I’m interested in the business-minded pursuit of understanding creativity. I’m not sure what to do with it, but I’m interested.
One thought that keeps coming to mind: The creative processes that I’m most familiar with don’t start with outcome. I can’t help but wonder if this is why businesses are tripping over the concept and have such a hard time integrating it into their working environments.
Business, by its nature, solves a problem for someone. If there’s no problem to be solved, there’s no market. No market, no money.
The creative processes that business minds are trying to learn from start in a very different place. A place of expression, not fixing. Exploring the problem, not solving it.
If you have a minute contrast a few articles: This nice snippet from the book Universal Mind of Bill Evans: The Creative Process and Self-Teaching is the great Bill Evans exposing how sophisticated the creative process really is. How the problem is the thing. How jumping ahead to the end of “a thing in a way that is so general [that you] can’t possibly build on that. If [you] build on that, [you’re] building on top of confusion and vagueness and [you] can’t possibly progress.”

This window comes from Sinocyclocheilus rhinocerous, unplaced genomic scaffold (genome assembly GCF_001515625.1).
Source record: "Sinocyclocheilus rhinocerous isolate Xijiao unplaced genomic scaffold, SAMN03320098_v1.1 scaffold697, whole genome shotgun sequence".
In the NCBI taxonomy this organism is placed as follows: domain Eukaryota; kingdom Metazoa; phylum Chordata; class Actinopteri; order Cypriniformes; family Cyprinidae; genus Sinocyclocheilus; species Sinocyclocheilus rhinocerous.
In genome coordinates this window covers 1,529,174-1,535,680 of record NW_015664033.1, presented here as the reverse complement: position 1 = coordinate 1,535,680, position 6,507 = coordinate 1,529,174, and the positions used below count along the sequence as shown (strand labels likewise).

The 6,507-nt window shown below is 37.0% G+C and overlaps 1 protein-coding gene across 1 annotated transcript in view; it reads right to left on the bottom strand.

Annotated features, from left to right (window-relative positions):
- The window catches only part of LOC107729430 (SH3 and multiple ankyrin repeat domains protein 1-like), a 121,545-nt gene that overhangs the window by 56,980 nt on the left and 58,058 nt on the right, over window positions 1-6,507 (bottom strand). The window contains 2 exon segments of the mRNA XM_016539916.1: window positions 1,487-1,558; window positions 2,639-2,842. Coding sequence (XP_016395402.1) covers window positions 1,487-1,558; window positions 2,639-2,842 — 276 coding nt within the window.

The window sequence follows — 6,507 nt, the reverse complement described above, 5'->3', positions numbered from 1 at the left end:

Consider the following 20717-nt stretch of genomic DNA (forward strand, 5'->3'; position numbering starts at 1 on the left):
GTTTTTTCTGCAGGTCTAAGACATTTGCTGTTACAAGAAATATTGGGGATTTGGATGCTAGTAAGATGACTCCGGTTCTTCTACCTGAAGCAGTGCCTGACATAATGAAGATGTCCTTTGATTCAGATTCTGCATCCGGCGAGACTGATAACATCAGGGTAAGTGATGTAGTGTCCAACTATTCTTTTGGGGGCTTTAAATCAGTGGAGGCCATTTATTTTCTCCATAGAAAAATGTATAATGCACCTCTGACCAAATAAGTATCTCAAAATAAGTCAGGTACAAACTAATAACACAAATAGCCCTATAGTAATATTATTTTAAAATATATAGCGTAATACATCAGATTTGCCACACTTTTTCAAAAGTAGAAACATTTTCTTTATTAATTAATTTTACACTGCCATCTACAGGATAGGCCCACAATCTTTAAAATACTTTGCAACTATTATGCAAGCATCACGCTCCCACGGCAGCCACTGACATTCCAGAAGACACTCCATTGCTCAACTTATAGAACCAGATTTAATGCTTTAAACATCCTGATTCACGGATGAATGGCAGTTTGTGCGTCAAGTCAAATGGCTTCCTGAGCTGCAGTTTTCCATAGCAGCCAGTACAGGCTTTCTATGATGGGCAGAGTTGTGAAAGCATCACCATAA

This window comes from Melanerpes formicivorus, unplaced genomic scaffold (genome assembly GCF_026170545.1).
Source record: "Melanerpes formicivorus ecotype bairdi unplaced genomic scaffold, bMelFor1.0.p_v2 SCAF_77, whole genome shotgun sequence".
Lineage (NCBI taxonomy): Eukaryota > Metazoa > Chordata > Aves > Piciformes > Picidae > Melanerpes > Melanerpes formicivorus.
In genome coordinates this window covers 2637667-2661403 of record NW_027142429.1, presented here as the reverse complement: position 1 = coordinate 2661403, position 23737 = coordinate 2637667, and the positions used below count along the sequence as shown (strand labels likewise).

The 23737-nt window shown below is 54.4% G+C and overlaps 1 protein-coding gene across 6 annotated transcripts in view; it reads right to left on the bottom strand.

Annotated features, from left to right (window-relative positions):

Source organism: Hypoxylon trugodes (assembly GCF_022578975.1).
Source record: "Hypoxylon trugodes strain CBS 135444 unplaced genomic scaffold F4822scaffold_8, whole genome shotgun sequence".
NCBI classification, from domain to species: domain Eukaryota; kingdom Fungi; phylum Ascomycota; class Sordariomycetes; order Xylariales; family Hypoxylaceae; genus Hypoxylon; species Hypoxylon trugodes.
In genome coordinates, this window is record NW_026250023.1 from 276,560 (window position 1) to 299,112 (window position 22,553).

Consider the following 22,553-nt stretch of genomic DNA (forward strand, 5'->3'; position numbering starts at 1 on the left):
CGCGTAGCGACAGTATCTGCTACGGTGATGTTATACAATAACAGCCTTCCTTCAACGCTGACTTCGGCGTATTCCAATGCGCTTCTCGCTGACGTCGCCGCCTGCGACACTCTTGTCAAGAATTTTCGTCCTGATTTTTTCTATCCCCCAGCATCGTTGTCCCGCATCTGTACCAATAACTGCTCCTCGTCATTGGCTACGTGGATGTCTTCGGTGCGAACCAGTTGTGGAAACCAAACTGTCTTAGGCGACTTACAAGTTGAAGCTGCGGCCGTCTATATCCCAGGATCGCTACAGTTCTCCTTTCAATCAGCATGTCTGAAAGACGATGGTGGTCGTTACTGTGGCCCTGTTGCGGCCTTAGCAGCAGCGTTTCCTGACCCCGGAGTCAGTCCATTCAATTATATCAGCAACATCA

Contrast that with this article where Webby Awards founder Tiffany Shlain walks us through what seems to be a rather linear process for her. Not that she isn’t brilliantly creative. She is. But there’s a difference here. Bill Evans is engulfed in the problem while Shlain clearly has a finished, tangible product in mind. Shlain focuses a the project, the making of a thing so solid it has an armature, a thing that needs to marinate, something to snuggle.
Which begs the question. Is the creative process in the expression-first art world an applicable model for the market-first business world?
Just starting to put some of these thoughts out there (involved in the problem). What do you think?
P.S. Not for nothing, but my favorite Bill Evans album is The Tokyo Concert.
Image: Creative Commons. https://de.wikipedia.org/wiki/You_Must_Believe_in_Spring